Sunday, January 10, 2016

Two Different Countries. Two Different Approaches to Wildlife.

AHHHHHHHHHHHH I love it here at Harnas Wildlife Foundation in Namibia. It's sooo huge and there are so many animals here.

The contrast between the Lilongwe Wildlife Centre and Harnas Wildlife Foundation is pretty dramatic. For one thing, Malawi and Namibia are very very different from each other. Malawi was extremely hot and very humid. On some days, the humidity was 100% which is probably why my hearing aid failed.

Namibia is even hotter, but it's very dry. In Malawi, the work was more difficult because it rained so much. Namibia has much less annual rainfall. I haven't seen a storm since I got here and I might not see any rain at all. Malawi was very muddy and there centipedes and cockroaches all over the place. Namibia is sandy and there are lots of dung beetles and biting bugs.

When I got to the Lilongwe Wildlife Centre in Malawi, I thought it was good-sized, but you could walk around the entire place in half a day. They had a strict hands-off policy for the animals. We prepared food and then made sure it was available in the enclosures, but some animals weren't even supposed to be seen by humans. Most of our time went to the orphaned vervet or baboon babies.

The Harnas Wildlife Foundation in Steinhausen, Namibia is much much bigger, and the philosophy about animals is different. I was blown away and speechless from the sheer size of the sanctuary here. Also there are sooo many animals roaming freely on the farm and living in harmony with each other. Here's a partial list of what I've seen so far: tortoises, peacocks, ducks, impala, duiker, kudu, eland, sheep, banded mongoose, bat eared foxes, porcupine, turkeys, geese, pumba, warthog, owl, dogs, cats, roosters.

Along the edges of the farm, there are large enclosures for some of the animals that can't roam freely--baby baboons, teenage baboons, hound puppies, vervet monkeys, cheetahs, leopards, crocodiles, meerkats, macaws, african treys, chickens, and baby tortoises (I counted 72 babies!!!). Outside of the farm, there are several other even larger enclosures containing more lions, leopards, cheetahs, wild dogs, baboons, vervet monkeys, caracals, ostriches.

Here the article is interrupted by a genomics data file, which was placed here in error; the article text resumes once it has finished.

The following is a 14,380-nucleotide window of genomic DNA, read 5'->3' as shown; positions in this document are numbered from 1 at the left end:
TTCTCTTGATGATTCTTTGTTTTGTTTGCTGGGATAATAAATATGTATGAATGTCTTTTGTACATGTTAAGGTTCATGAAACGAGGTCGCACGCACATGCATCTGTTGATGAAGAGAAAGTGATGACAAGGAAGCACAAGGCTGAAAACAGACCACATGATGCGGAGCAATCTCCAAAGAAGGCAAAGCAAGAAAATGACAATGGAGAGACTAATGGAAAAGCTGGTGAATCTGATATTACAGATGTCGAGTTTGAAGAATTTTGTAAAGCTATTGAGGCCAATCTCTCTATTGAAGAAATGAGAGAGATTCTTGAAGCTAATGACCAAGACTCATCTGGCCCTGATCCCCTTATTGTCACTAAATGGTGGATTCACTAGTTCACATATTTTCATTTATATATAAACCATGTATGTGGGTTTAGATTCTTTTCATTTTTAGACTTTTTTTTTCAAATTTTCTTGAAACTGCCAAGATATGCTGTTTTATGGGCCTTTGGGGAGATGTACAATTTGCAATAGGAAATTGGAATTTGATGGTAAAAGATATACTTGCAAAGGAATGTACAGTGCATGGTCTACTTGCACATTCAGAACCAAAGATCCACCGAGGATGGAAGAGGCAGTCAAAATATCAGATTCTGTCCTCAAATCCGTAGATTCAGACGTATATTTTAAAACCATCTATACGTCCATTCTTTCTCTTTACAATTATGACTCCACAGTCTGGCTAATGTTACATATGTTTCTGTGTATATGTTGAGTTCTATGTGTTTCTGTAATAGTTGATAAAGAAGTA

Some of the animals living in the enclosure can't be released because they have injuries or disabilities. In other cares, the animals are endangered. If they were in the wild, they might be hunted or poached, so the Foundation decided that the safest place for them was in the huge enclosures where they roam freely without being in danger of being kidnaped or shot. They will be fed and protected for the rest of their lives.

Even in the area around the volunteer village at Harnas, there are many grazing animals roaming freely, such as impalas, springbucks, wildebeest, horses, donkeys, and more. The volunteer living situation is also quite different here. In Malawi, we stayed in a small building with several bunk beds. We all slept in the same room, right next to the orphaned monkeys enclosure and clinic. There were only two showers and a toilet to share among the volunteers, and water was always scarce.

In Namibia, there's a volunteer village in the middle of the sanctuary. There are several cabins with 4 beds in each cabin. Showers and toilets are outside in the center of the volunteer village. Water is a problem here too. Shower time is very limited, otherwise there wouldn't be enough water for everyone.

The wildlife centers in Malawi and Namibia are very different, but they have the same goals. First, they are trying to save animals that are orphaned, injured, or confiscated from illegal owners. Second, they provide sanctuary for animals that cannot survive on their own or are in great danger of becoming extinct. For me, it's been really interesting to see the different ways that different organizations in different countries accomplish the same purpose.

When I was planning this trip, I thought a lot about whether I should spend all my time on one project. In some ways that would have been easier--no travel in between placements and less time spent trying to get to know new people and new routines. In the end, I decided to work in three different rehabilitation centers, and now I'm really glad I made that choice. It's not always easy, but I love having new experiences--new places, new animals, new people, new ideas!!!

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